A real "themed" revolution now taking place in Nepal. Pro-democracy and leftist forces in Nepal are poised to oust Nepal's King Gyanendra in a bona fide "people's revolution". This is not a neocon-engineered public relations stunt like the "Rose Revolution" in Georgia and the "Orange Revolution"" in Ukraine, but an actual grass roots revolution to oust a royal dictator who took power after a U.S. and Indian engineered coup saw the mass regicide of the former royal family in June 2001. The genocide was automatically blamed on a drunken Crown Prince Dipendra. However, as WMR has reported, the coup was actually engineered by Gyanendra and Pentagon and Indian intelligence agents who did not like the policies of the murdered King Birendra (presumably supported by his heir Dipendra) in pursuing a power sharing arrangement with Maoist guerrillas. The course of action taken was to eliminate Birendra's entire line of succession to the throne. Although the international media bought the "Crown Prince kills family" story, many papers and wire services are now using the words "alleged" and "purported" in referring to the "official story" of the regicide.

Although the Bush administration has rushed military equipment and mercenary advisers to bail out Gyanendra, who is an old friend of arch-war criminal Henry Kissinger, the United States, bogged down in Iraq and Afghanistan, is in no position to save the "God King" of Nepal. Soon, the Bush administration will have to contend with a new "people's republic" on the Indian subcontinent.

The fact that Bush chose this point of weakness to insult and snub the Chinese president boggles the mind.  Bush seems to be trying as hard as he can to crash the economy, insulting an increasingly powerful lender and business partner and scaring the daylights out of the world with war talk that will only send oil and gold skyrocketing. Xymphora thinks that is the point:

The oil reason for Iran talk

Oil companies pump oil out of the ground, refine it, and move it.  They pay a pittance to the countries they lift it from (Chavez is on the hot seat, mainly because he is trying to change this), and a relatively small amount on their other costs, which are pretty much fixed.  The supply is always about the same, and the demand is always about the same.  Oil is an addictive substance, and people seem prepared to pay whatever they can be fooled into paying, until they are literally incapable of paying more and the economy collapses.  If oil is $10 a barrel, oil companies lose money;  if it is $60 or $70 a barrel, they make hundreds of billions of dollars a year.  The job of oil company executives is to arrange for people to pay the higher amount, which they do through various kinds of advertising and spin, largely based on raising questions of possible future supply problems.  The actual day-to-day amounts of oil available on the market varies very little, due to the fact that enormous amounts of it are always available in storage, but the executives have to find varied ways to make people think there is an upcoming crisis.  This scam works until they cause a recession.  During the recession they sell much less oil at a much lower price, thus keeping the oil in the ground for when they can sell it at a higher price.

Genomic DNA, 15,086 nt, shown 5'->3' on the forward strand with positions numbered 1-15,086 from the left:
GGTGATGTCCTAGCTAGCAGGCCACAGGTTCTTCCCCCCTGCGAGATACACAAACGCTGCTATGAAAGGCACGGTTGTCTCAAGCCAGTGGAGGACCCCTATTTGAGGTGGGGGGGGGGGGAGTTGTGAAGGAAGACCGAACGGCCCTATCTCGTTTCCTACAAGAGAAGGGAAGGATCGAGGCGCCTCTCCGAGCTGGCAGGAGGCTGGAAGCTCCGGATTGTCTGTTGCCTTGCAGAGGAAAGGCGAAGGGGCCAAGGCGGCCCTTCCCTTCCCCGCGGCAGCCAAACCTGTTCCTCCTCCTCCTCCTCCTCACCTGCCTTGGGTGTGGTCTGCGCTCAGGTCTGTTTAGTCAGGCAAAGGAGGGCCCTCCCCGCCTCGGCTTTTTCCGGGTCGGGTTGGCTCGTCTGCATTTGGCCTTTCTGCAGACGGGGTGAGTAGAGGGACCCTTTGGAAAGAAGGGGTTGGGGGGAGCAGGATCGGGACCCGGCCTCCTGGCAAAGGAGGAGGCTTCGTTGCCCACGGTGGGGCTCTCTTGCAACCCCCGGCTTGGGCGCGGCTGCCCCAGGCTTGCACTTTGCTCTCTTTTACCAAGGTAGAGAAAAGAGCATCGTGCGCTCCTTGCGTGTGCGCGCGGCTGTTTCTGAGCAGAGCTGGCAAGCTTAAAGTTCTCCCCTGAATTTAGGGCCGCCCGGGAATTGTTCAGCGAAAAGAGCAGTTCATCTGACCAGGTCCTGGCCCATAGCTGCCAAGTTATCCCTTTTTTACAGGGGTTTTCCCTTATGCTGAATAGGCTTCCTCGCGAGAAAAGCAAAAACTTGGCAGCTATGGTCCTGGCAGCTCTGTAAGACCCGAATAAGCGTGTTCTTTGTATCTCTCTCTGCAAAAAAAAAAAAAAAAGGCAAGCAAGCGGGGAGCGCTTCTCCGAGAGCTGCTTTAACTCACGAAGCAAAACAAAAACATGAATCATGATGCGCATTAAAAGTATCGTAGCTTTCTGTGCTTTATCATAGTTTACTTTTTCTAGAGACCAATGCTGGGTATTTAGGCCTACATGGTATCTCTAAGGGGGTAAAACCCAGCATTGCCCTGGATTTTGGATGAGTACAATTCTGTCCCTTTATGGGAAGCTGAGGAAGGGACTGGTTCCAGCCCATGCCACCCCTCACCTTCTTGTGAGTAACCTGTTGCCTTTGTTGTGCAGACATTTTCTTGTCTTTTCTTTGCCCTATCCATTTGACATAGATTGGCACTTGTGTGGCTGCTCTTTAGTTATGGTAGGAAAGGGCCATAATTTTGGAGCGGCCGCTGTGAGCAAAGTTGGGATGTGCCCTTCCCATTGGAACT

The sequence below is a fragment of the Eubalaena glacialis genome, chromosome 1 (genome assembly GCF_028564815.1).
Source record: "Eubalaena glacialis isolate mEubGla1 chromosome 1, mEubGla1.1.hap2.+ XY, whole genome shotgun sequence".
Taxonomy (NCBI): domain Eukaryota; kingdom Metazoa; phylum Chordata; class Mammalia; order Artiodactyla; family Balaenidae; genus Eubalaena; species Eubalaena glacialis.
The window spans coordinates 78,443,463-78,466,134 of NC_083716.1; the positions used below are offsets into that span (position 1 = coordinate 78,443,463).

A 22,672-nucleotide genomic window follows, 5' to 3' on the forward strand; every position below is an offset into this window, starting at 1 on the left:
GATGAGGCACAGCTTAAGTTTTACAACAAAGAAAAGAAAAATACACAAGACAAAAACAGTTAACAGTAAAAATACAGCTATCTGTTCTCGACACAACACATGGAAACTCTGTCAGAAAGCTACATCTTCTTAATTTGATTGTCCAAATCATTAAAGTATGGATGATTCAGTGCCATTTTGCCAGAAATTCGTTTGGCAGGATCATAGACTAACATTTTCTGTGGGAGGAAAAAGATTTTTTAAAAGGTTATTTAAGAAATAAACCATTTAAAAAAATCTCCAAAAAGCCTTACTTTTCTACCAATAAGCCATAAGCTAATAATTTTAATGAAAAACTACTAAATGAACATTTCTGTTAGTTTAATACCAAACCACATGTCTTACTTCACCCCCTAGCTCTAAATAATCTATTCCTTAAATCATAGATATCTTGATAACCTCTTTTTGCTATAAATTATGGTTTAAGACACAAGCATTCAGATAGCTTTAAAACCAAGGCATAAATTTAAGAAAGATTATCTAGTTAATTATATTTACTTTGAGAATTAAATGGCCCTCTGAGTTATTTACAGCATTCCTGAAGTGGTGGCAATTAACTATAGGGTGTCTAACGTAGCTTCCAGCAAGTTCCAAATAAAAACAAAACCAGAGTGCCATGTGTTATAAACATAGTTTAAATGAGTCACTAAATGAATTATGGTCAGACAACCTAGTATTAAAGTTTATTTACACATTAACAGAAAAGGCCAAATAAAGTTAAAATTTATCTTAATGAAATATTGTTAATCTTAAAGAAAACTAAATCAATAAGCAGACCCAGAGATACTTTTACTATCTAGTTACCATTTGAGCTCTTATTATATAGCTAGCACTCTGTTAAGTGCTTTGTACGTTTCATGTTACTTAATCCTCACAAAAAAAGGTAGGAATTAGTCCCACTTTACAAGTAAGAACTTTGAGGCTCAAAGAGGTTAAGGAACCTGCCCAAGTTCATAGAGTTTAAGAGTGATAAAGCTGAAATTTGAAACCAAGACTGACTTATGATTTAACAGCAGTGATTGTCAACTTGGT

Oil prices were sagging, so we recently heard, out of the blue, that the Kuwaiti oil fields were failing.  There was no evidence for this, but it succeeded in keeping the price up for a while.  Keeping the price per barrel as high as possible is the single most important reason for all the talk about Iran.  All the talk about the United States wanting to control the oil fields of Iraq or Iran is more spin;  the key is to control the oil market.

Meanwhile average families are feeling the squeeze of trying to fund record profits for the oil industry and nine figure payouts for their CEO's.

The very rich in America: "The kind of money you cannot comprehend"

By David Walsh
19 April 2006

 "Let me tell you about the very rich," F. Scott Fitzgerald famously wrote in a 1926 story, "They are different from you and me." But even Fitzgerald could not have imagined how different "from you and me" the very rich would become in America eight decades later.